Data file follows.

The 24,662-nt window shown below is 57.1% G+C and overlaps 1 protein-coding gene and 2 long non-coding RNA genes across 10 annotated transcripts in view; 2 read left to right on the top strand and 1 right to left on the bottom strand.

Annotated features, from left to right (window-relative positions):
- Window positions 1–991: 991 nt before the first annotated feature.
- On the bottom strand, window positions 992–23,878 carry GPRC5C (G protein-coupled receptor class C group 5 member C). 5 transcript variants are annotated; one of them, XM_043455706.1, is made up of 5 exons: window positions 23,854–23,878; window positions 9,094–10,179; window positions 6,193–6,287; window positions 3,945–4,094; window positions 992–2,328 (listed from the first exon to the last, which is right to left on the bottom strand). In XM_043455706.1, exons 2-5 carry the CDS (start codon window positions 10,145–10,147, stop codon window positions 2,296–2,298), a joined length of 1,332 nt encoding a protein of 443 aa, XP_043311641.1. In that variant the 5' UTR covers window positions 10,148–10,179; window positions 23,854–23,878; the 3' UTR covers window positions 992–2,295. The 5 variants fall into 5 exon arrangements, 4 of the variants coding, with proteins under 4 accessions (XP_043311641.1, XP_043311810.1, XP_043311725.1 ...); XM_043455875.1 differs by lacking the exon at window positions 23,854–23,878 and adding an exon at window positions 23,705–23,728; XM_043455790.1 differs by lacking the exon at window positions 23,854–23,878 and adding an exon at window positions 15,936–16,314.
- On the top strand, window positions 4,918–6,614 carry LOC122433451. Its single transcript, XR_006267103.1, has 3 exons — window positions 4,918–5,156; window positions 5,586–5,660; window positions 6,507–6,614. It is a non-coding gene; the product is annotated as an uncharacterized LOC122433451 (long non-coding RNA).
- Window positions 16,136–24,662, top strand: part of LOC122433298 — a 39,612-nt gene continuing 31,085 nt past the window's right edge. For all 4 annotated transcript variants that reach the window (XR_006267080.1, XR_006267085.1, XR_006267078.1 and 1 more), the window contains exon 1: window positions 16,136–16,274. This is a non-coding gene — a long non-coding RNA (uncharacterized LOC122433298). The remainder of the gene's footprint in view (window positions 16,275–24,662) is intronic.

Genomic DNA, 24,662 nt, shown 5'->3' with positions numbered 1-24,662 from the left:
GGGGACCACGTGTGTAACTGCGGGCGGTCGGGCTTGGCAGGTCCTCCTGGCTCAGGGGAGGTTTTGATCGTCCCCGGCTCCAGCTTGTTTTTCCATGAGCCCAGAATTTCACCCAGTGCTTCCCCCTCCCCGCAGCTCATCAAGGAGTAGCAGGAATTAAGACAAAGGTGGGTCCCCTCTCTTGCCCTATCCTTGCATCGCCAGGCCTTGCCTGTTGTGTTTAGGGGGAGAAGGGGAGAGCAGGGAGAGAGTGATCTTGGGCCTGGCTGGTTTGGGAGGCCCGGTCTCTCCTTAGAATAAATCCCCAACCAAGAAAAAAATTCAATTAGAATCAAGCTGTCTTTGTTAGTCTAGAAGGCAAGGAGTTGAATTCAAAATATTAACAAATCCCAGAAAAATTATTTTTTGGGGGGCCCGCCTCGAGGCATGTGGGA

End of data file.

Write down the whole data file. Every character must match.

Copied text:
The 24,662-nt window shown below is 57.1% G+C and overlaps 1 protein-coding gene and 2 long non-coding RNA genes across 10 annotated transcripts in view; 2 read left to right on the top strand and 1 right to left on the bottom strand.

Annotated features, from left to right (window-relative positions):
- Window positions 1–991: 991 nt before the first annotated feature.
- On the bottom strand, window positions 992–23,878 carry GPRC5C (G protein-coupled receptor class C group 5 member C). 5 transcript variants are annotated; one of them, XM_043455706.1, is made up of 5 exons: window positions 23,854–23,878; window positions 9,094–10,179; window positions 6,193–6,287; window positions 3,945–4,094; window positions 992–2,328 (listed from the first exon to the last, which is right to left on the bottom strand). In XM_043455706.1, exons 2-5 carry the CDS (start codon window positions 10,145–10,147, stop codon window positions 2,296–2,298), a joined length of 1,332 nt encoding a protein of 443 aa, XP_043311641.1. In that variant the 5' UTR covers window positions 10,148–10,179; window positions 23,854–23,878; the 3' UTR covers window positions 992–2,295. The 5 variants fall into 5 exon arrangements, 4 of the variants coding, with proteins under 4 accessions (XP_043311641.1, XP_043311810.1, XP_043311725.1 ...); XM_043455875.1 differs by lacking the exon at window positions 23,854–23,878 and adding an exon at window positions 23,705–23,728; XM_043455790.1 differs by lacking the exon at window positions 23,854–23,878 and adding an exon at window positions 15,936–16,314.
- On the top strand, window positions 4,918–6,614 carry LOC122433451. Its single transcript, XR_006267103.1, has 3 exons — window positions 4,918–5,156; window positions 5,586–5,660; window positions 6,507–6,614. It is a non-coding gene; the product is annotated as an uncharacterized LOC122433451 (long non-coding RNA).
- Window positions 16,136–24,662, top strand: part of LOC122433298 — a 39,612-nt gene continuing 31,085 nt past the window's right edge. For all 4 annotated transcript variants that reach the window (XR_006267080.1, XR_006267085.1, XR_006267078.1 and 1 more), the window contains exon 1: window positions 16,136–16,274. This is a non-coding gene — a long non-coding RNA (uncharacterized LOC122433298). The remainder of the gene's footprint in view (window positions 16,275–24,662) is intronic.

Genomic DNA, 24,662 nt, shown 5'->3' with positions numbered 1-24,662 from the left:
GGGGACCACGTGTGTAACTGCGGGCGGTCGGGCTTGGCAGGTCCTCCTGGCTCAGGGGAGGTTTTGATCGTCCCCGGCTCCAGCTTGTTTTTCCATGAGCCCAGAATTTCACCCAGTGCTTCCCCCTCCCCGCAGCTCATCAAGGAGTAGCAGGAATTAAGACAAAGGTGGGTCCCCTCTCTTGCCCTATCCTTGCATCGCCAGGCCTTGCCTGTTGTGTTTAGGGGGAGAAGGGGAGAGCAGGGAGAGAGTGATCTTGGGCCTGGCTGGTTTGGGAGGCCCGGTCTCTCCTTAGAATAAATCCCCAACCAAGAAAAAAATTCAATTAGAATCAAGCTGTCTTTGTTAGTCTAGAAGGCAAGGAGTTGAATTCAAAATATTAACAAATCCCAGAAAAATTATTTTTTGGGGGGCCCGCCTCGAGGCATGTGGGA